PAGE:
We read in some of today's papers that Government funding for rural pharmacies is set to fall by over £200m inthe next financial year   This is putting the future of many local businesses under threat, and a challenge against the cuts has today been mounted in the High Court.

The inconvenience these changes will cause to many people, mostly in rural areas, has been highlighted by a House of Lords library study that shows that 1.3m people in the UK could have to travel further to visit a pharmacy, with obvious knock on effects on demand for GP services.  The development is particularly costly for people in view of the fact that,in order to prevent overprescribing,  doctors are now only allowed to prescribe very low quantities of drugs at a time.  This means that visits to collect regular prescriptions must be made more often in what strikes me as yet another example of mindless 'cost shifting', this time by the NHS onto the hapless patient.

Coincidentally it seems Public Health Suffolk is currently consulting on the provision of pharmacy services in the County and residents have until the end of March to answer a questionnaire about the issue.

The survey can be accessed on www.healthysuffolk.org.uk and the closing date is Friday 31 March 2017. Hard copies of the questionnaire can be requested by emailing healthandwellbeing@suffolk.gov.uk or by telephoning 01473 260079.

Any information provided will be treated as confidential.

Monday, March 20, 2017

News from LWHS

Geoffrey Robinson
Please click on the 'Suffolk Pioneer' tab above for an illustrated review by Andy Sheppard of the most recent event enjoyed by members of the Little Waldingfield History Society and their guests,   

The Group was delighted to welcome Geoffrey Robinson, secretary to the Worlingworth Local History Gruop and Recorders Secretary to the Suffolk Local History Council.  He spoke about Henry Adams Cupper, a pioneer who emigrated to America during the latter part of the 19th Century.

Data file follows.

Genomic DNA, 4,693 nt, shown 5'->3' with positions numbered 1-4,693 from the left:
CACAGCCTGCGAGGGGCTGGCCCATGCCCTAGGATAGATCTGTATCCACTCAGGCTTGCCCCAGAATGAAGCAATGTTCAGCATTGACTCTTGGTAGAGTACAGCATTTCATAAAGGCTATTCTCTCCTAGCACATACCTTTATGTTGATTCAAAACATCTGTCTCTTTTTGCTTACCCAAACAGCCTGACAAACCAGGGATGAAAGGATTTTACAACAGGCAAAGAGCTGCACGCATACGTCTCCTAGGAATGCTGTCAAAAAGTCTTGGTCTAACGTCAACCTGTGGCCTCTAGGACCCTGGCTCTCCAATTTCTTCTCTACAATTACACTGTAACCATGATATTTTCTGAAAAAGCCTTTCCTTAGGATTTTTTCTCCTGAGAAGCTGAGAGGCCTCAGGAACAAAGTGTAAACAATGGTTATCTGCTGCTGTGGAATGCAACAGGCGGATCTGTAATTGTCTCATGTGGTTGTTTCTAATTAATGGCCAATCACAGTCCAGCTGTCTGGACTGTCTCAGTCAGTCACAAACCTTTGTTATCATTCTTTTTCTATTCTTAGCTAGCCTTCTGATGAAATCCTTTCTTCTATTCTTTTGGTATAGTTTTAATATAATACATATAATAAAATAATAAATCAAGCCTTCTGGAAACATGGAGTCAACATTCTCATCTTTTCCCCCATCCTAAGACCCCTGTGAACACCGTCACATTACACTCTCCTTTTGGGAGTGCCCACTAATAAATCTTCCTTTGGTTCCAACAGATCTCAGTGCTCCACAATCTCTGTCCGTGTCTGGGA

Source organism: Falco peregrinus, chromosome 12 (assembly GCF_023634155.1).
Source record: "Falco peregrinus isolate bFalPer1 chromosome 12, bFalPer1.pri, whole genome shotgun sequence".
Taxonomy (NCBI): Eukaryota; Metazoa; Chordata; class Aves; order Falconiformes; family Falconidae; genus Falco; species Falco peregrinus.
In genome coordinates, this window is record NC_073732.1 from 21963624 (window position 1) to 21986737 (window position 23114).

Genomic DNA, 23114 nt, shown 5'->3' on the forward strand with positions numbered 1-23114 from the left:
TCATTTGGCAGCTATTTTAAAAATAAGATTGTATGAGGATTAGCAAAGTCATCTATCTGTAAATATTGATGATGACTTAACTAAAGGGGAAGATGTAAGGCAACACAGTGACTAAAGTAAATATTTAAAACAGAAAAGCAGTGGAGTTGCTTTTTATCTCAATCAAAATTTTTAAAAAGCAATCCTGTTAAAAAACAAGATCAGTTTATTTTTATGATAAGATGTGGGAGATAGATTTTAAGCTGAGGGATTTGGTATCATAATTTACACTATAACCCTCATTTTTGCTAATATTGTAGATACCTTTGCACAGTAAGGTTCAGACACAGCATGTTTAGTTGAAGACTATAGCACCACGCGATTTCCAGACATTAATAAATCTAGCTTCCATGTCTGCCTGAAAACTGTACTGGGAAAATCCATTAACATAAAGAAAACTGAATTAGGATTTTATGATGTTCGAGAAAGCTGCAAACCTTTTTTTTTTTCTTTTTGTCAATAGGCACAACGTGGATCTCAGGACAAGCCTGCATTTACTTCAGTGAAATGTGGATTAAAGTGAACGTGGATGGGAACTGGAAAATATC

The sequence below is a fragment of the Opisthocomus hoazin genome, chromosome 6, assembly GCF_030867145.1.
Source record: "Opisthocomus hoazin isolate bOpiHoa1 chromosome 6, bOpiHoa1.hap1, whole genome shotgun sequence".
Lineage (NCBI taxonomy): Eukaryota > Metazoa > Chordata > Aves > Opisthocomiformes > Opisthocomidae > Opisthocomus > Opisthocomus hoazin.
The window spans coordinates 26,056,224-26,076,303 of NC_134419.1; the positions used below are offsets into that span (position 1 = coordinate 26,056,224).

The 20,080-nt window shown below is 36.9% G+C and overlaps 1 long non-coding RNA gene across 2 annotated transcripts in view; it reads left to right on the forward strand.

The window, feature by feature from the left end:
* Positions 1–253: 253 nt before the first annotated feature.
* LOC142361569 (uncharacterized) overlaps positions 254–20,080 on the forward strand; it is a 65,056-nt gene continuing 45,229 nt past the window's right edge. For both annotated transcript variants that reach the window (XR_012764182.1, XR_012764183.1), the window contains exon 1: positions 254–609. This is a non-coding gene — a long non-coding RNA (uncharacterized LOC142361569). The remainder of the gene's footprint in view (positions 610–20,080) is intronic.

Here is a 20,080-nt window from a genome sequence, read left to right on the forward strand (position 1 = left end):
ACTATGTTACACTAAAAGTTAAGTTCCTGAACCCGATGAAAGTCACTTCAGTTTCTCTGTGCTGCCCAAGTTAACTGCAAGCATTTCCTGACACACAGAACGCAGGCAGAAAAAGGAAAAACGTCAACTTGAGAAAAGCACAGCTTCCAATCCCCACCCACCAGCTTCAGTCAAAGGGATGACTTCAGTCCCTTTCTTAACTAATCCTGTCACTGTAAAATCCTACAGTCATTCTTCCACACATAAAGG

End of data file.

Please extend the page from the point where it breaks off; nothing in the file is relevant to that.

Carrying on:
The Society's next events will be at 7.30 in The Parish Room on:

19th April: The brilliant Ashley Cooper will tell us all about the myriad connections between Suffolk and India - it should be absolutely fascinating.

17th May: Mark Bills, Director of Gainsborough’s House, will discuss the life and art of the great man - it should be really interesting and informative.

Both events are going to be great and the Committee look forward to welcoming guests new and old to the Parish Room.

Sunday, March 19, 2017

Last Council Meeting closes harmoniously.

On Thursday I attended my last full County Council meeting.

Since it was the last meeting of the full council before the election in early May, the atmosphere during the early part of the meeting was fairly highly charged with political point scoring being the order of the day.  Both the Labour Party and UKIP introduced motions which, I suppose, were designed to embarrass the administration.  One was about Highways and the other about the democratic accountability of the Local Enterprise Partnership.  Both motions were fairly technical in nature however, which means that they were unlikely to resonate particularly strongly with the public at large.  I am not sure if either made much of splash in  the EADT.